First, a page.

In December, we’ll celebrate the 45th anniversary of the Apollo 17 mission of 1972 – the first (and so far, only) mission to fly a professional geologist to the Moon – Lunar Module Pilot Jack Schmitt. The Apollo 17 landing site was a complex, multiple objectives site whose complete and thorough understanding and characterization was not likely within the allotted 3-days there. Nonetheless, Apollo 17 crewmembers Commander Gene Cernan and Jack Schmitt traversed and explored the Taurus-Littrow valley “from one end to the other” (as Gene would say from the Moon), and where they made several significant discoveries. They found highland rocks of extreme antiquity, almost as old as the Moon itself (4.6 billion years). They sampled large boulders that represented the remnants of ancient collisions that created the large, circular mare basins more than 3.9 billion years ago. They discovered orange and black soil at Shorty crater, which later was found to be composed of tiny beads of glass created when lava generated 100s of km deep within the lunar interior erupted and sprayed into space and fell back to the surface. And they collected pieces of material thrown out from one of the youngest large craters on the Moon, Tycho, more than 2200 km distant and whose impact occurred “only” 100 million years ago. Eight hundred and forty pounds of lunar rock and soil samples were returned to Earth by American astronauts over six lunar missions. These samples have given a tangible, invaluable context to scientists studying the Moon remotely, for over 48 years.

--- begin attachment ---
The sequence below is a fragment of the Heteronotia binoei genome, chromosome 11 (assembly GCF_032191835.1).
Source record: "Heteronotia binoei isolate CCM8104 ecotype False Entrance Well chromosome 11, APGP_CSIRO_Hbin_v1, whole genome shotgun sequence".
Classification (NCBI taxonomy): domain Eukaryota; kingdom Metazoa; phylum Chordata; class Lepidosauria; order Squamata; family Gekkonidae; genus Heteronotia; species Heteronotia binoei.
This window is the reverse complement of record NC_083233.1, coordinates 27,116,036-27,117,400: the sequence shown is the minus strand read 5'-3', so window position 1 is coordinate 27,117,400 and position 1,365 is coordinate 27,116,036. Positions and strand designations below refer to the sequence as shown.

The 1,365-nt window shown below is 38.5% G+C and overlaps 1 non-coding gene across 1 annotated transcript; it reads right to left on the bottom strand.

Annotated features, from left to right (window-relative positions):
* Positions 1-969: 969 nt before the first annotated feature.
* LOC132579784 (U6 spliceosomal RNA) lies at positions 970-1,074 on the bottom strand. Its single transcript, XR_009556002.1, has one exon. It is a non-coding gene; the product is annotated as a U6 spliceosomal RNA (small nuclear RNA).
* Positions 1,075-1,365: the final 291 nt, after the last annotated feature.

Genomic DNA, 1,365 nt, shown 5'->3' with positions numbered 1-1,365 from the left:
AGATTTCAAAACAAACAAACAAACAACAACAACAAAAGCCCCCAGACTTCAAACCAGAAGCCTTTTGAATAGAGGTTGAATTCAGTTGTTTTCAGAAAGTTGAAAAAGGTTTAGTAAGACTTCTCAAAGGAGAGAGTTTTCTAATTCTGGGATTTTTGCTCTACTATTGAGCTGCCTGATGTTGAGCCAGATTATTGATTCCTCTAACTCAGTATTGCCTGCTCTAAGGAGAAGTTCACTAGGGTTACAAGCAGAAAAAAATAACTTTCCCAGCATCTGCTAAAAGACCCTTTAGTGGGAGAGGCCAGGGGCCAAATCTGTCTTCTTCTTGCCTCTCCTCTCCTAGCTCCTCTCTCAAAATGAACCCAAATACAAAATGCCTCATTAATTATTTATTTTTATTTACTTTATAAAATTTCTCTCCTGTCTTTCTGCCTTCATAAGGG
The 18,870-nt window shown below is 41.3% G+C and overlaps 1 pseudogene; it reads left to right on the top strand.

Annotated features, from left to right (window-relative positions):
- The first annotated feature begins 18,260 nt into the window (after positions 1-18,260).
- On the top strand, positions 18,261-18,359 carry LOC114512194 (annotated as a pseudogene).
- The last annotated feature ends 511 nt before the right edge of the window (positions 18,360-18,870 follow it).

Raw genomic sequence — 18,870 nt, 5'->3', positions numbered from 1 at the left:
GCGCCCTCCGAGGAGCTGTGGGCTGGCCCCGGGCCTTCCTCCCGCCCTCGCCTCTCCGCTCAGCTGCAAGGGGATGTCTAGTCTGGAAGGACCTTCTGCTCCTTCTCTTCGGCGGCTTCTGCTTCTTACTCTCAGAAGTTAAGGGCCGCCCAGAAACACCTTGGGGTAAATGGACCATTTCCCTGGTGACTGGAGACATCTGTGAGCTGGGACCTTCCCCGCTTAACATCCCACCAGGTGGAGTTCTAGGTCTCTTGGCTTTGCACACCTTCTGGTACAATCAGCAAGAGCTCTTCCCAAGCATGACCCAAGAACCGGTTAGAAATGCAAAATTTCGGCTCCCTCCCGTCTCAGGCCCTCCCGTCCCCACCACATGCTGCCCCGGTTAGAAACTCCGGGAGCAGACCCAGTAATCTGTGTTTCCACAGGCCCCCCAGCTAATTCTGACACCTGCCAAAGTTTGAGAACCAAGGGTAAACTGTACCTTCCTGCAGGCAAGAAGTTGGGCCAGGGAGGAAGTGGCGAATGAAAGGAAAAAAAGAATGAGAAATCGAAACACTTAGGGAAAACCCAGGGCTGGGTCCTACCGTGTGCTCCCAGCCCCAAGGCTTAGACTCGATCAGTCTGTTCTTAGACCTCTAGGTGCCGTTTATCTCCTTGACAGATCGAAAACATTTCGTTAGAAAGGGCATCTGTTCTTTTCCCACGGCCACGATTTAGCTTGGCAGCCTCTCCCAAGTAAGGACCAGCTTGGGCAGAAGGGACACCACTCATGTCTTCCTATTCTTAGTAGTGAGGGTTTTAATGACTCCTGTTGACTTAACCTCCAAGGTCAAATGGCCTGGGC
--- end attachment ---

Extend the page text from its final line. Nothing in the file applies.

Could autonomous machines or those under remote control have carried out this complete and thorough exploration of a complex geologic landing site? Most scientists involved in the Apollo program would argue that machines could not have accomplished what the Apollo 17 crew managed to do. Certainly, scientists studying Mars via rovers have often wished that a thinking, walking and talking human could replace that machine. Productive geological fieldwork requires more than the ability to make measurements and pick up rocks – it is important to sample the right rocks, but also to put visual and mental data into a conceptual framework that guides the geologist toward reconstructing the history and processes of a planet. Of course, “grab samples” can be informative when the site is geologically simple and the rocks have a clear context. An example of this might be collecting samples from the youngest lava flow on the Moon. A scoop of fresh regolith from such a site would most certainly contain chips of lava from that flow, allowing for the determination of its composition, age and the nature of its source region. But complex areas, where comprehensive studies demand a real time, in-depth, working knowledge of complicated geologic “mixes,” require humans who can recognize and mentally process what they see before them.